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July 23, 2020 News 5 Comments

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Clearlake Capital Group considers selling provider management, credentialing, and payer enrollment technology vendor Symplr, which it acquired in 2018 at a $550 million valuation. Reports suggest it hopes to sell at a $2 billion valuation.


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Acquisitions, Funding, Business, and Stock


At-home, blood-testing kit startup Tasso will use some of a $17 million Series A funding round to develop a companion app that will help users share their data with providers. The Fred Hutchinson Cancer Research Center is using Tasso’s devices in a COVID-19 antibody testing study, enabling patients to stay at home instead of traveling to a clinic.


For-profit hospital operator HCA Healthcare made more than $1 billion in Q2 profit, boosted by $822 million in federal stimulus money from the CARES act for pandemic relief. HCA says it received a total of $1.7 billion in CARES act funds.

Insurer software vendor HealthEdge acquires The Burgess Group, which offers a payment integrity system.


  • BJC Healthcare (MO) selects Patientco’s patient payment technology and services.
  • DFW Faith Health Collaborative (TX) will implement cloud-based referral and case management software from Pieces.
  • University Clinical Health (TN) selects InteliChart’s patient portal, intake, and communications technology.
  • Guadalupe Regional Medical Center (TX) will work with Pelitas to develop and deploy virtual patient intake capabilities.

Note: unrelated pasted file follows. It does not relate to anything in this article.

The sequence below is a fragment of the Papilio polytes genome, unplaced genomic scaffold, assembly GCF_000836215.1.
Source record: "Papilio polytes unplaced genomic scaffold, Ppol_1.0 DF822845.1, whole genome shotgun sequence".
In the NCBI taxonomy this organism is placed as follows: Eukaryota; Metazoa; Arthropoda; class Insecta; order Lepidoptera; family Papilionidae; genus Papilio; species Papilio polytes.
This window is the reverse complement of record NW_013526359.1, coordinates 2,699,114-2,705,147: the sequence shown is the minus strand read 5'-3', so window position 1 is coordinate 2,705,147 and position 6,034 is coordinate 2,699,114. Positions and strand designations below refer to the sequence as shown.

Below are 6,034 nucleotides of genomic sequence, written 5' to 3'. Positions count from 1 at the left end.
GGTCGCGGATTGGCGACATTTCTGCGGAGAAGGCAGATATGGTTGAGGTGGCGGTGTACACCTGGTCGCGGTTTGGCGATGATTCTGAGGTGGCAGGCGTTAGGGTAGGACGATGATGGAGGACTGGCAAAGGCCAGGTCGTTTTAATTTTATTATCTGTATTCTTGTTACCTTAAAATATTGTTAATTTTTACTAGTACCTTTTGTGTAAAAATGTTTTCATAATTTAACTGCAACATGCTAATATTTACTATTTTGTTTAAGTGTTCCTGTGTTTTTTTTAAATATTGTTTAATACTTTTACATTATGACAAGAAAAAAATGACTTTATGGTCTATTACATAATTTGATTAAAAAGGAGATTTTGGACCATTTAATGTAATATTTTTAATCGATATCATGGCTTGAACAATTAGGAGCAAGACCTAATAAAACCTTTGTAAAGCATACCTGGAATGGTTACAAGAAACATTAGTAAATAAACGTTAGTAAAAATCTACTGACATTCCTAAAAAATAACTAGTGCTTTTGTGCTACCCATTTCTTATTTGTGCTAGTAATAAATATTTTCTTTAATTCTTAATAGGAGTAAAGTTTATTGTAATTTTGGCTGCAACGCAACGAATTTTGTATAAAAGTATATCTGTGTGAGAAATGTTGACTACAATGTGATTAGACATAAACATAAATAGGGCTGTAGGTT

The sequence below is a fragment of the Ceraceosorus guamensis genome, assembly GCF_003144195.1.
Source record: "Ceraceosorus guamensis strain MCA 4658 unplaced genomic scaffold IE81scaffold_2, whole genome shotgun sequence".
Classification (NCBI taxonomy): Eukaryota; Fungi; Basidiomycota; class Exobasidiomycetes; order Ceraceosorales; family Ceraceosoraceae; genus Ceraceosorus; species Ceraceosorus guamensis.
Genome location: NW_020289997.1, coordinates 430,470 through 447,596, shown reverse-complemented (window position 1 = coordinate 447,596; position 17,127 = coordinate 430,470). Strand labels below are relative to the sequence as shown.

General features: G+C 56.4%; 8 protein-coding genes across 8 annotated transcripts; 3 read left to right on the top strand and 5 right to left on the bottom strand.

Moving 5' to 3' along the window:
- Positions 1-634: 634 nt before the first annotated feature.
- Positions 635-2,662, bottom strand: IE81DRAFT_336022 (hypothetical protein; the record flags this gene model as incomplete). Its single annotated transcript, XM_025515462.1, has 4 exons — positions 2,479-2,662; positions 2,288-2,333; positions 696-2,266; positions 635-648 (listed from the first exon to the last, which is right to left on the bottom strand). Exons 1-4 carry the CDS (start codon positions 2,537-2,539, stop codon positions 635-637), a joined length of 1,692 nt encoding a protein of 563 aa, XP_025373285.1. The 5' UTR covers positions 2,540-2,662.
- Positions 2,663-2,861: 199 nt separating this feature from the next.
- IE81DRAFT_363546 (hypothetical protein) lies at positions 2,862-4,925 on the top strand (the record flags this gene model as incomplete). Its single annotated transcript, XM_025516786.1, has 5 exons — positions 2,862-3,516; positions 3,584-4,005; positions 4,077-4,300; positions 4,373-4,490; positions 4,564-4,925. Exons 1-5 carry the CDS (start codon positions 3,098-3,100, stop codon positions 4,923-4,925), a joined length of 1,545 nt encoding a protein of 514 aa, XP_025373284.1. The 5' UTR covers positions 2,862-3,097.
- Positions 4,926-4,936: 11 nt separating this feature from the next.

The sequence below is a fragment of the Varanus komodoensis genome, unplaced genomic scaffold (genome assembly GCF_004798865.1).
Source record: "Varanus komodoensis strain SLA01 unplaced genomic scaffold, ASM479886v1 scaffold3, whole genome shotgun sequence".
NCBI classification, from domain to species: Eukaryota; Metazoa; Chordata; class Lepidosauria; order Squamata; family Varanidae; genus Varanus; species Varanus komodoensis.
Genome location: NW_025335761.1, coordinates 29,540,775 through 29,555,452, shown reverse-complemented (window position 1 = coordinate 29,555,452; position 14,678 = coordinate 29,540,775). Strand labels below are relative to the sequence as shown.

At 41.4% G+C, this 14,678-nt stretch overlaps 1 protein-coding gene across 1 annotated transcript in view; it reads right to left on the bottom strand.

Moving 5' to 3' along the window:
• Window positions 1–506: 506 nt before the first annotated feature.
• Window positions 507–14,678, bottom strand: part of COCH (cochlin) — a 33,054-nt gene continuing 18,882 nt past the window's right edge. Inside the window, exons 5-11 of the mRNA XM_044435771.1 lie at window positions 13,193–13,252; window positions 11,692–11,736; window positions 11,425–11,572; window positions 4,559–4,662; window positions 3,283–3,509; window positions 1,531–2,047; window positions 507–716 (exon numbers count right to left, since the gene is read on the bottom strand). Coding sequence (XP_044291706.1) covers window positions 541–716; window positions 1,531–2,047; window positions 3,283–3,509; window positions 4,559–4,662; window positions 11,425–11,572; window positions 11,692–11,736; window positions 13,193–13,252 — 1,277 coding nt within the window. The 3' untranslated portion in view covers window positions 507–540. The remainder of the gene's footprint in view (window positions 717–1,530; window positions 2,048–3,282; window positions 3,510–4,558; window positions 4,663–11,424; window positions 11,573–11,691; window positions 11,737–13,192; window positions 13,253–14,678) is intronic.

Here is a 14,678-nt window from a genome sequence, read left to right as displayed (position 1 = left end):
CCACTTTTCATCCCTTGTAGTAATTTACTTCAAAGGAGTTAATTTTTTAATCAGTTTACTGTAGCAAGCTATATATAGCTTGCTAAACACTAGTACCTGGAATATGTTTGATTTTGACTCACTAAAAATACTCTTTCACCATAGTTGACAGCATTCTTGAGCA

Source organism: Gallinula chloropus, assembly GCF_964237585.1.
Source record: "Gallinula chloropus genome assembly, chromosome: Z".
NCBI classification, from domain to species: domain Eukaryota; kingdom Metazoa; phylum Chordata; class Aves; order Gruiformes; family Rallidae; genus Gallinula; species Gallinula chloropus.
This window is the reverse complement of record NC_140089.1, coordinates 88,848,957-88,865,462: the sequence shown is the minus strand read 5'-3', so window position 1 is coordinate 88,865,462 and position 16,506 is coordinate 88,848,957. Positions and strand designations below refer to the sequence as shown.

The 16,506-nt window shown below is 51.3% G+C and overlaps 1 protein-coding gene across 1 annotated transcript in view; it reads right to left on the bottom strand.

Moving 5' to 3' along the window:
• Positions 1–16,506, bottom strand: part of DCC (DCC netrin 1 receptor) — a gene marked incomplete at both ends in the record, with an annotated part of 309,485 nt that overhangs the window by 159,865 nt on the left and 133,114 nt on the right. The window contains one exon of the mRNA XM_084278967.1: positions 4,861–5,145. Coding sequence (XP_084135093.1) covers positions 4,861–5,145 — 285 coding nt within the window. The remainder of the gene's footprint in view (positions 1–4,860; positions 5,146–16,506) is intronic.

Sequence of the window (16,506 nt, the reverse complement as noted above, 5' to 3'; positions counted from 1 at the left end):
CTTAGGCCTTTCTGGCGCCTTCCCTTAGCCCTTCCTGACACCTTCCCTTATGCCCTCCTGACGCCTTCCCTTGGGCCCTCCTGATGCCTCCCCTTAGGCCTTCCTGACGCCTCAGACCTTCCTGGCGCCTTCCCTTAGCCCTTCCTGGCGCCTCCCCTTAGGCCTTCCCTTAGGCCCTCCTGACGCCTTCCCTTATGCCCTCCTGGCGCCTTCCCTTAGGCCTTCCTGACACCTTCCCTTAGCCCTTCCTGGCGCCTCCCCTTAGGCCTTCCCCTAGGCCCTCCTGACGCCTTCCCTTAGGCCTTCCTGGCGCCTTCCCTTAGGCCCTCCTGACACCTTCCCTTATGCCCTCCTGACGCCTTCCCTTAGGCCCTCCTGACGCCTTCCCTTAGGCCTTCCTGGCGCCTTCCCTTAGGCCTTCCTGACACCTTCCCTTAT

• Oklahoma State University Medicine will work with TeleHealth Solution to staff virtual physicians at five hospitals in rural parts of the state.



Central Logic hires Jeanne Rogers (RevSpring) as VP of sales.

Announcements and Implementations

Cerner announces CommunityWorks Foundations, a fixed-fee, cloud-based version of Millennium for Critical Access Hospitals that can be brought live in six months.

Novant Health (NC) implements Epic test automation with help from Santa Rosa Consulting.

VCU Health (VA) launches a remote patient monitoring program for post-acute care patients using telemedicine software from Dictum Health.


WakeMed (NC) adds MapQuest technology from Comtech Telecommunications to its Epic MyChart app to better enable patients to find and check in to EDs.


Franciscan Missionaries of Our Lady Health System (LA) goes live on Kyruus ProviderMatch for Consumers, giving patients a more efficient way to find and schedule appointments with providers that meet their needs.


Allscripts-owned precision medicine software vendor 2bPrecise announces v3.0, which allows oncologists to assess patient risk for secondary cancers as well as family risk.


A new KLAS report on health IT vendor performance in responding to COVID-19 finds that the most relied-on health system solutions are virtual care, acute care EHR, and analytics. Vendors who are outperforming their historical satisfaction ratings during the pandemic are CareCloud, Cerner, IBM Watson Health, Philips, RxStrategies, and WellSky, while the worst-performing vendors are Agfa HealthCare, Allscripts, and EClinicalWorks. Budget-strapped health systems report significant budget cuts, but most say they will continue to invest in new technology as new demands arise. Above is the right upper quadrant (higher overall satisfaction, higher COVID satisfaction – click to enlarge).